Ten years after the first model the Series II Land Rover was launched, but the changes were minor. The petrol filler was on the outside of the vehicle rather than under the driver's seat. A metal funnel could be pulled out from the filler pipe to make it easier to fill up from jerry cans. Free wheeling hubs for the front wheels, which could be locked or unlocked spared the drive shafts and differentials which now did not turn unnecessarily when the front wheel drive was disconnected. The Series II had painted window frames. They rusted out on Grunt and had to be replaced. Perhaps they did that all over the world.
It seemed that the legend would live on forever but the Land Rover was finally killed by bureaucracy. Sales of the Defender were banned in the USA before 2007. and it will cease to exist elsewhere around 2012. Dull faceless people whose names will never be remembered by history decided that they knew more about life than all the people whose Land Rovers had brought them so much joy and pleasure. They decided that the Land Rover was unsafe.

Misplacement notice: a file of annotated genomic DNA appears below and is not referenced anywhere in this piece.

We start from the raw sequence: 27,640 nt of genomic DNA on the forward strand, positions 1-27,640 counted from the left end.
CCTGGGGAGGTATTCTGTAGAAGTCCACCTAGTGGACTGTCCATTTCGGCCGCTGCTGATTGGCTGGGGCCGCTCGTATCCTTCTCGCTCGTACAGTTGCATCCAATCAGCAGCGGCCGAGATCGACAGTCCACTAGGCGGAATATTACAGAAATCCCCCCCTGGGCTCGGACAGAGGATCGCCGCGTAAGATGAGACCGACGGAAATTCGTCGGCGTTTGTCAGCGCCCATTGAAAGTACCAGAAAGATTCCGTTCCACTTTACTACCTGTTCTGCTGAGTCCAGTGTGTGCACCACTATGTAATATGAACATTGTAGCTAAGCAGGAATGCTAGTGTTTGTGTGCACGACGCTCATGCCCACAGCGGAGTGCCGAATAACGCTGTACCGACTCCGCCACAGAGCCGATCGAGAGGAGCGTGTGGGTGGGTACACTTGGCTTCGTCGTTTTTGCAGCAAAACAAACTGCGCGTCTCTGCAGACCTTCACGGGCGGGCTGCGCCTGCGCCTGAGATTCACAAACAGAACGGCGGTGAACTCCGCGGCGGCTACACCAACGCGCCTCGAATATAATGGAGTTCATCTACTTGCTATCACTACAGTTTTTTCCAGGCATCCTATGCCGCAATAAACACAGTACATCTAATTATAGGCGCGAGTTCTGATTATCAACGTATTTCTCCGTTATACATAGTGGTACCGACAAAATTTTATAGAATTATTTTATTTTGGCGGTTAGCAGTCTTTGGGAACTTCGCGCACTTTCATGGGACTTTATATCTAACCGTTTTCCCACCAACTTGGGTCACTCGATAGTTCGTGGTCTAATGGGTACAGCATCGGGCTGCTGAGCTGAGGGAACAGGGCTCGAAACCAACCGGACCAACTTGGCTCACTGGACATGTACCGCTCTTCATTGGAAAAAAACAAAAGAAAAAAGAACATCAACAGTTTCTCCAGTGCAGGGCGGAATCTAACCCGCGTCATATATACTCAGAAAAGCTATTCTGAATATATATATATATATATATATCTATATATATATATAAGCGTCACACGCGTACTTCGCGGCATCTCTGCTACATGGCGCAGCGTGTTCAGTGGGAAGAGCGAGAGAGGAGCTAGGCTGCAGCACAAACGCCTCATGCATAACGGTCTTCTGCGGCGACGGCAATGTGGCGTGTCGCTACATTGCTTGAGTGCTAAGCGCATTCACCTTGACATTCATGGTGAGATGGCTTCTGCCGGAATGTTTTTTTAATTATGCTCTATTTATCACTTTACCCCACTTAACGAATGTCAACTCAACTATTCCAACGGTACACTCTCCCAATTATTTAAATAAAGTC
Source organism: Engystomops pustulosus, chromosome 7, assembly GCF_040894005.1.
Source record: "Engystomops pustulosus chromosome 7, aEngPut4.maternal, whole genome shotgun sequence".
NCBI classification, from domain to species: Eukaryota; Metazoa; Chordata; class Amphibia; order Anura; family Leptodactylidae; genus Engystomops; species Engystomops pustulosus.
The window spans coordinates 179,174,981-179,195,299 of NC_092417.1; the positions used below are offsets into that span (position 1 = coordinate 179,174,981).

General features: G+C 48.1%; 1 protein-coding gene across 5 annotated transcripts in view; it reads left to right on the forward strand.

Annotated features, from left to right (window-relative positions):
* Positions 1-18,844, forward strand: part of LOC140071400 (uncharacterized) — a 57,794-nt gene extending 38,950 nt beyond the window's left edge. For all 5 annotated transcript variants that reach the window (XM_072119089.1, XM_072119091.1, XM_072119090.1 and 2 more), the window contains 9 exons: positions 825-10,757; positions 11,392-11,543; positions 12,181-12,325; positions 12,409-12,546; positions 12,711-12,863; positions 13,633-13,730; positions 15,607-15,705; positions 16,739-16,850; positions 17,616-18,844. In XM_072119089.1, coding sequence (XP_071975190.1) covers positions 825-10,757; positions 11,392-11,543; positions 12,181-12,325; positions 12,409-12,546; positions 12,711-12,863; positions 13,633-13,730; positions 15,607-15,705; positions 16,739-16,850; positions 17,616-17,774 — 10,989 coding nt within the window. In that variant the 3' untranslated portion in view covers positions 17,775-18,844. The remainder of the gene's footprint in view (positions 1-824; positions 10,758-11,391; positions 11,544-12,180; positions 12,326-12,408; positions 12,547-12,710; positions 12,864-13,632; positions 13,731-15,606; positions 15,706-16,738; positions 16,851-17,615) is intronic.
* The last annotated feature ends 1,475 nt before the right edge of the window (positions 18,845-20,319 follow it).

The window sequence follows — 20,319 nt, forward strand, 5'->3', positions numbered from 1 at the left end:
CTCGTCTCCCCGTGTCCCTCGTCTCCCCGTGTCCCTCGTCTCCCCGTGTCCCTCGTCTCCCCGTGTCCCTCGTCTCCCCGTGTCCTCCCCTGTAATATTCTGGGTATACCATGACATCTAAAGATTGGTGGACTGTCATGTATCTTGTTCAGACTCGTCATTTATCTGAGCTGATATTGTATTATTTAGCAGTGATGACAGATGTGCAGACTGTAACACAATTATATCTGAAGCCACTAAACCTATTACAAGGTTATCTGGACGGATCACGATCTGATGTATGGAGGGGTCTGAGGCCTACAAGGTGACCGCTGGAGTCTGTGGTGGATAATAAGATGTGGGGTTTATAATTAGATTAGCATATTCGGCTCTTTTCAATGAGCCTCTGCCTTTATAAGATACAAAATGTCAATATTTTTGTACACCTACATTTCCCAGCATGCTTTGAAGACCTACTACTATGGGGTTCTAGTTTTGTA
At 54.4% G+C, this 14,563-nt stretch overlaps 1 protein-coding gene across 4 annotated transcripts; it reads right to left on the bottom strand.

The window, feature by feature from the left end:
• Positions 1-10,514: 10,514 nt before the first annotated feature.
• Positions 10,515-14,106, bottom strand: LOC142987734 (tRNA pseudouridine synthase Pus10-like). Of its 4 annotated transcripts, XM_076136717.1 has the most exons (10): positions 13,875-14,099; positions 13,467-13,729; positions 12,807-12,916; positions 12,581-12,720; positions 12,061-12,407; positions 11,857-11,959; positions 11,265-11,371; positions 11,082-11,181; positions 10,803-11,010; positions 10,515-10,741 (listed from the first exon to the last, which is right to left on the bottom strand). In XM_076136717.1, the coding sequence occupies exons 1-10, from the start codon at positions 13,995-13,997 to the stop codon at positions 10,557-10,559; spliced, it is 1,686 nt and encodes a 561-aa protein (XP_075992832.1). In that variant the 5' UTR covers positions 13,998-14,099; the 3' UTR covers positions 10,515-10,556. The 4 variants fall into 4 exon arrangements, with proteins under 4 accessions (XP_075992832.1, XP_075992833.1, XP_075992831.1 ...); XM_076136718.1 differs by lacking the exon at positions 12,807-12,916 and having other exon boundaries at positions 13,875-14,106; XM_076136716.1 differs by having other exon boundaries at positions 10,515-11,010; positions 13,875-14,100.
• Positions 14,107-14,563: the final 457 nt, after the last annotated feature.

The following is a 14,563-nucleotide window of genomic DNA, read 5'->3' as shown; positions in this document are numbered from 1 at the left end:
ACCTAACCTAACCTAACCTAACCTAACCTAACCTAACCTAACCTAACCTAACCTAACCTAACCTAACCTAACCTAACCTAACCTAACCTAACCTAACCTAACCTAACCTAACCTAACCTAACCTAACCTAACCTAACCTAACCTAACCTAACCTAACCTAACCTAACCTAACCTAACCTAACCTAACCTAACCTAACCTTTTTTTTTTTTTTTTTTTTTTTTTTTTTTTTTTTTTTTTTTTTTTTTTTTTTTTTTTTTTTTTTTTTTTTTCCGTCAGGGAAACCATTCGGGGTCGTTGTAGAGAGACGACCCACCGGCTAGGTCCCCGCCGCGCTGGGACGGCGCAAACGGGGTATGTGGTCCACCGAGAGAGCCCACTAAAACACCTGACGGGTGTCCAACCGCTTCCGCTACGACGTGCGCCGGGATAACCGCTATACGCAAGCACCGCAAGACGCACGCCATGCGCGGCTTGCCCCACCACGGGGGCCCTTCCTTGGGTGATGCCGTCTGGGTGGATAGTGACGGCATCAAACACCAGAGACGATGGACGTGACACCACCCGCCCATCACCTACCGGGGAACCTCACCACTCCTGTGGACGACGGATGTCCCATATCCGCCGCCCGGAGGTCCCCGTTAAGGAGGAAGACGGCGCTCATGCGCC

There is an irony in all this. I feel extremely safe when driving my Series II Land Rover around the city. I find that other vehicles stay well away. The battered bodywork which has cleared trees off the road when there was no time to stop is clearly not going to suffer from close contact with any vehicle with air-bags and a five star safety rating. No one seems to go through a red light or cut in front after ignoring a compulsory stop.
The full history of the Land Rover can be found in "Fifty years of the best 4x4xFAR" by Mathias Pfannmuller and Boris Scmidt, published by Autovision-Verlag, 1998.
The prototype at Solihull
The photographs of the prototype and the Amsterdam Motor Show are from that book.
The 1948 Amsterdam Motor Show